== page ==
For the first time ever, guidelines on how researchers can apply Open Innovation in order improve their work have been gathered in one place: "Open Innovation - A Handbook for Researchers".
– Open innovation tools such as Open Data, Creative Commons and Crowdsourcing provide researchers with new opportunities for funding projects, increasing resources and disseminating results, says Jesper Vasell, Innovationskontor Väst.
There are several reasons why researchers should learn more about Open Innovation. Many funding agencies and universities are starting to demand the use of Open Innovation in terms of requiring researchers to make their reports and data available to the public for free. Several companies are changing their model for R&D, creating new opportunities for research collaboration but also potential pitfalls. Open Innovation also provides lots of new tools for getting resources, changing the way research can be done and how results can be utilised. However, until now most of the literature on Open Innovation has focused on how companies and inventors can use it.
The report "Open Innovation - A Handbook for Researchers" targets young researchers from all research areas, who already are Internet savvy but would like to know more about Open Innovation. Hopefully, they can get their older colleagues interested too.
One of the examples provided in the report is how Dr Alexander Osterwalder used Open Innovation to develop and distribute his research on business models.
"I wouldn't be where I am today without the Internet and without applying an open model. Our original academic content found a global audience by relentless sharing under a Creative Commons license and by using the most recent Internet tools (e.g. Slideshare when it just came out). Today our crowd-funded book, Business Model Generation, sold close to a million copies in 26 languages and I am co-founder of a Strategyzer, a software start-up based on our academic research. I would probably be some obscure strategy consultant if I hadn't continuously experimented with an open model sharing lots of content." Alexander Osterwalder, www.strategyzer.com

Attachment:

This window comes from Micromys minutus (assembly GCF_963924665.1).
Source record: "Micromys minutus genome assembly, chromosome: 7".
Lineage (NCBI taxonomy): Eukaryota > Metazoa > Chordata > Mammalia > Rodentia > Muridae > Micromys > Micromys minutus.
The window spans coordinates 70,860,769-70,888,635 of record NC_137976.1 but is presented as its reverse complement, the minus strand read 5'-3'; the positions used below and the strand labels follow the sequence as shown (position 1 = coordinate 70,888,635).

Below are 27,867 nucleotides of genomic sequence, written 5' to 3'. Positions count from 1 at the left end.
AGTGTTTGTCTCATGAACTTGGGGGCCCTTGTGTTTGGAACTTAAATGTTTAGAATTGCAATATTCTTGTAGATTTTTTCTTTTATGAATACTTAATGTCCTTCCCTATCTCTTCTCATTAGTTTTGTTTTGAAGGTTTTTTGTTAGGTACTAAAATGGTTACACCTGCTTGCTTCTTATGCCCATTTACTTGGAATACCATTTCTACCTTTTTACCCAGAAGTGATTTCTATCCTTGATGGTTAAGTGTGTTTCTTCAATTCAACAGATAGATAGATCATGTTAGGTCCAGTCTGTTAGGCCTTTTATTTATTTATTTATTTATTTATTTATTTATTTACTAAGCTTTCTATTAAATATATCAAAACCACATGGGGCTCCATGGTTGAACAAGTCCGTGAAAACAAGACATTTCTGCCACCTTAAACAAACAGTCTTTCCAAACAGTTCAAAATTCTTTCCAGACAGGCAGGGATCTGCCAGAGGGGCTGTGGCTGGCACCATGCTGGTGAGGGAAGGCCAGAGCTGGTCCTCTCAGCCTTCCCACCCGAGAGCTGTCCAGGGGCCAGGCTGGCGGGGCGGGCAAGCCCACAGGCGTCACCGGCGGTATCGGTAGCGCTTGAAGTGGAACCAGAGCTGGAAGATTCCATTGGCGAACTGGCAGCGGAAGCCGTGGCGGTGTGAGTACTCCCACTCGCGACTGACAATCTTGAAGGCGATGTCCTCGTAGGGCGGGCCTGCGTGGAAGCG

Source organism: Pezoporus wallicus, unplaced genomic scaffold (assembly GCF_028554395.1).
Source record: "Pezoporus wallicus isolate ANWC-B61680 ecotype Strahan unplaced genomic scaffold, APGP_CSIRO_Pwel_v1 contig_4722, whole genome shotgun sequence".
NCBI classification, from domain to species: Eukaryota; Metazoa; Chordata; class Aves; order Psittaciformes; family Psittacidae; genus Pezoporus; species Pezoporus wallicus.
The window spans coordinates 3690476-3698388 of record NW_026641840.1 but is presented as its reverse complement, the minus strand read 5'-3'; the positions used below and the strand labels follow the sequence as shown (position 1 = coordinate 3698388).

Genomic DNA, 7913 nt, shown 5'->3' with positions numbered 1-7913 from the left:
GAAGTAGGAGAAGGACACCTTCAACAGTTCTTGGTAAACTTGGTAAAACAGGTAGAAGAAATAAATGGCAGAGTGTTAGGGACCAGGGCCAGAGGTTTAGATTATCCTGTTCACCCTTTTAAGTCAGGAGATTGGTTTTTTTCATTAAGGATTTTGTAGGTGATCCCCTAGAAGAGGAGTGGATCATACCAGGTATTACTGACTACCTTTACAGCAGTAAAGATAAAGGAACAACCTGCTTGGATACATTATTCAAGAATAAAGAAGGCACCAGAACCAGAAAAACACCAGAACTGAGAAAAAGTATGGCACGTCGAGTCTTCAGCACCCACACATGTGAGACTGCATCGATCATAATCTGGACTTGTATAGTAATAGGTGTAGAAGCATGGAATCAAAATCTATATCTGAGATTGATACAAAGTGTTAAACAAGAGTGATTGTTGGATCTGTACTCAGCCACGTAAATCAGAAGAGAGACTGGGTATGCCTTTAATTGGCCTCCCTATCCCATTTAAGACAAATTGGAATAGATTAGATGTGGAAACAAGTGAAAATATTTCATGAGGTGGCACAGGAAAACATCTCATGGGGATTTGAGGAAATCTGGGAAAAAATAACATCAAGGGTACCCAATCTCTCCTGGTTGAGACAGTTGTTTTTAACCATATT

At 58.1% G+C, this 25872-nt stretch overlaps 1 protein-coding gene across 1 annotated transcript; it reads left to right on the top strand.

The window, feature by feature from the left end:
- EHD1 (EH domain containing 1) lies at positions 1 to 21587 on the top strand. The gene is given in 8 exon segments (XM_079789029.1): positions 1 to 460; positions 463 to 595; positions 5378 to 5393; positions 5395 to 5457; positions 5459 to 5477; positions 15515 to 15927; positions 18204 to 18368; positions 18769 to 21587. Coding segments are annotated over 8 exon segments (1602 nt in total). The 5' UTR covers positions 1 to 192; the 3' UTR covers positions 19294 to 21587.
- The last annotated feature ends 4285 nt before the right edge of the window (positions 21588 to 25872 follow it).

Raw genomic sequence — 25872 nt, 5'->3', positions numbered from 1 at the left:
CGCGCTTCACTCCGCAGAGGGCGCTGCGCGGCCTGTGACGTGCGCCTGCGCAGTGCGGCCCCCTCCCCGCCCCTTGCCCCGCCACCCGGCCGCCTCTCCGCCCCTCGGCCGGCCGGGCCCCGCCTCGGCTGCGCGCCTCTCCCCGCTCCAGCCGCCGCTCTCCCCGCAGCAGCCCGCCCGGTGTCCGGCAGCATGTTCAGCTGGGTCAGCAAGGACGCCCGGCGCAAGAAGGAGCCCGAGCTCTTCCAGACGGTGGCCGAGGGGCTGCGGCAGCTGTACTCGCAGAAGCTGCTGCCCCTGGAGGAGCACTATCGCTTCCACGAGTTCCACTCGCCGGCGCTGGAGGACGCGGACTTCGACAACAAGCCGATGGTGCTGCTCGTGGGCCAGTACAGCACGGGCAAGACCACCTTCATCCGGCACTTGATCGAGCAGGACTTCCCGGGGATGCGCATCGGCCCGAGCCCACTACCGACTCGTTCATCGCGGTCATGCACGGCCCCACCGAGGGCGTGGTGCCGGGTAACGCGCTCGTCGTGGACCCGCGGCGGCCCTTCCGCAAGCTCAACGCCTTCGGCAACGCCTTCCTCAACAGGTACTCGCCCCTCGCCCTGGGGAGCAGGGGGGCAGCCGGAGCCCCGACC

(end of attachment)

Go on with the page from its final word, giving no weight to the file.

The report has been developed at Innovationskontor Väst, an innovation office at Chalmers University of Technology in Gothenburg, Sweden. The office has a history of developing and distributing tools supporting innovation management in academia.
Open Innovation is one of the most important channels for research utilisation at Chalmers. It's also an essential component for truly integrating research, education and innovation. This also means that all researchers need to have basic knowledge about Open Innovation in terms of both pros and cons, which we address with this report." Dr Jesper Vasell, manager, Innovationkontor Väst
The content of the report has been presented at several seminars and will soon be developed into an Open Educational Resource. New versions will also be released, and therefore more examples from the academic world are very much appreciated. Please send comments and suggestions to email@example.com!
True to its main message, the report can be downloaded for free under a Creative Commons license here.
For more information, please contact Dr Lena Holmberg, firstname.lastname@example.org, +46 70 21 92 186